‘NOT ON MY WATCH’
Drowning injuries and fatalities are so commonplace that the stories could fill up whole newspapers.
The CDC estimates that about 10 people die from drowning in the U.S. every day. Children ages 1 through 4 have the highest drowning rates and most of those drownings happen in home swimming pools.
Drowning events are real, tragic, frequently preventable,and much more than just statistics.
There are measures that service technicians can take to promote drowning awareness.
Speak to parents about removing toys and other temptations from the pool area.
Encourage parents to learn about the layers of protection:pool covers, gates and alarms. Remind parents there is no substitution for total supervision around the pool area.
Service professionals are in peoples’ backyards every day, and in a unique position to point out danger areas, but may not do so unless the drowning problem is brought home to them. To that end, the following is a description of just some of the drowning incidents that have recently occurred.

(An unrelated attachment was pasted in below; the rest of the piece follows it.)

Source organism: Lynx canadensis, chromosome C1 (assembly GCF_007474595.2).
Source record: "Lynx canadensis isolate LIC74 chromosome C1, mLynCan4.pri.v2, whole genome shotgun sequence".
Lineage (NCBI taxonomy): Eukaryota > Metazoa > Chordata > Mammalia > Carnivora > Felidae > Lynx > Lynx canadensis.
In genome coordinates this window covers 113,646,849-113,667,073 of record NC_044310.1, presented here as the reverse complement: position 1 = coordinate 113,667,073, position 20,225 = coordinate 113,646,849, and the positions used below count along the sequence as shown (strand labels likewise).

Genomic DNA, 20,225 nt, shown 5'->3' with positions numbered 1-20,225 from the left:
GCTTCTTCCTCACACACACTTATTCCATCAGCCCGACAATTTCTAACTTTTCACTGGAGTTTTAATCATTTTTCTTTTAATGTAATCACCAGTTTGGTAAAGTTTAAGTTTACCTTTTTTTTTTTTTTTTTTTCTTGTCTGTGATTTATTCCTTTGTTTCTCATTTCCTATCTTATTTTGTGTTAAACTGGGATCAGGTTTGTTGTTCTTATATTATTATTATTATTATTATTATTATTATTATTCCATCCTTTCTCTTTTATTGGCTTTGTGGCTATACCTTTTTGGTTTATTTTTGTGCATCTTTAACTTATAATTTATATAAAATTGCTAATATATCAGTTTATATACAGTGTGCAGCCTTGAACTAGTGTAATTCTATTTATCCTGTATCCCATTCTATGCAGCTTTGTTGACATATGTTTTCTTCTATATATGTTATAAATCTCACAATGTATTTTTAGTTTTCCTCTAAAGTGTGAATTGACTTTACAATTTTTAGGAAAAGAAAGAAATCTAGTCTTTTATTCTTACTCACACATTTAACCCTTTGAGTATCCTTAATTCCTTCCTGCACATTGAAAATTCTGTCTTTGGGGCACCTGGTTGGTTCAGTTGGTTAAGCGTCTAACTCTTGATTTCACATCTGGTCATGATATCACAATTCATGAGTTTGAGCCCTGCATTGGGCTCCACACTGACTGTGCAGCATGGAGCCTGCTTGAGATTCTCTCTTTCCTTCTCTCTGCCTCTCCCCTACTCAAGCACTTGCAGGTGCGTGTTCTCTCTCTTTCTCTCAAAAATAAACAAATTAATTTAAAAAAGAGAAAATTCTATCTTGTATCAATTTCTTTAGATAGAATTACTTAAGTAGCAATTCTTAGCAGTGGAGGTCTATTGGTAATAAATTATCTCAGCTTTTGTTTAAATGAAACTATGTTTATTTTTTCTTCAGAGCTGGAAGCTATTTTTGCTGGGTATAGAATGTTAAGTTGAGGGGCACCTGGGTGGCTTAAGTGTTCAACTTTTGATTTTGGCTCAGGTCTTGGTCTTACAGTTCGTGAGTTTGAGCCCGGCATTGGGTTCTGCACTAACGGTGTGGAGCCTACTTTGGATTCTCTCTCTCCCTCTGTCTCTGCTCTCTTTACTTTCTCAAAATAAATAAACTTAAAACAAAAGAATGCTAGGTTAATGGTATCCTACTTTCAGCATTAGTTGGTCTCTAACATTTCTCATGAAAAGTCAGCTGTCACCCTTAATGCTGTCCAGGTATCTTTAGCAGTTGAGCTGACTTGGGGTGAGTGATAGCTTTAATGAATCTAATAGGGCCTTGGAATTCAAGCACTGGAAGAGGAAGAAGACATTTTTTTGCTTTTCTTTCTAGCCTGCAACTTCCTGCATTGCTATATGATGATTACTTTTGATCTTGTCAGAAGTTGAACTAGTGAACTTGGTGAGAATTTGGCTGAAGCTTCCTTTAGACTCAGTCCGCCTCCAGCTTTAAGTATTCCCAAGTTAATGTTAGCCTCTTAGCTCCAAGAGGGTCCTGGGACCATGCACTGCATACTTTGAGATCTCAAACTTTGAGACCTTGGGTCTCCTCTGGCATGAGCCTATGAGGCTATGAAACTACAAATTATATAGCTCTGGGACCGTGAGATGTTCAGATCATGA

Phoenix, Arizona, January 5 –
A 3-year-old boy who fell into a backyard pool and was taken to the hospital in critical condition later died. First responders arrived to find people performing CPR on the boy, who was not breathing on his own and had no heartbeat.
Melville, New York, January 13 —
A 7-year-old girl was taken to the hospital in critical condition after she was found unresponsive in the Marriott, Long Island, New York pool.
Paradise Valley, Arizona, January 15 —
An 18-month-old girl was in extremely critical condition after family members found her at the bottom of a swimming pool.
Family performed CPR while waiting for first responders to transport her to the hospital.
Harris County, Texas, January 23 —
A 3-year-old boy was pronounced dead after being found unresponsive in a residential pool.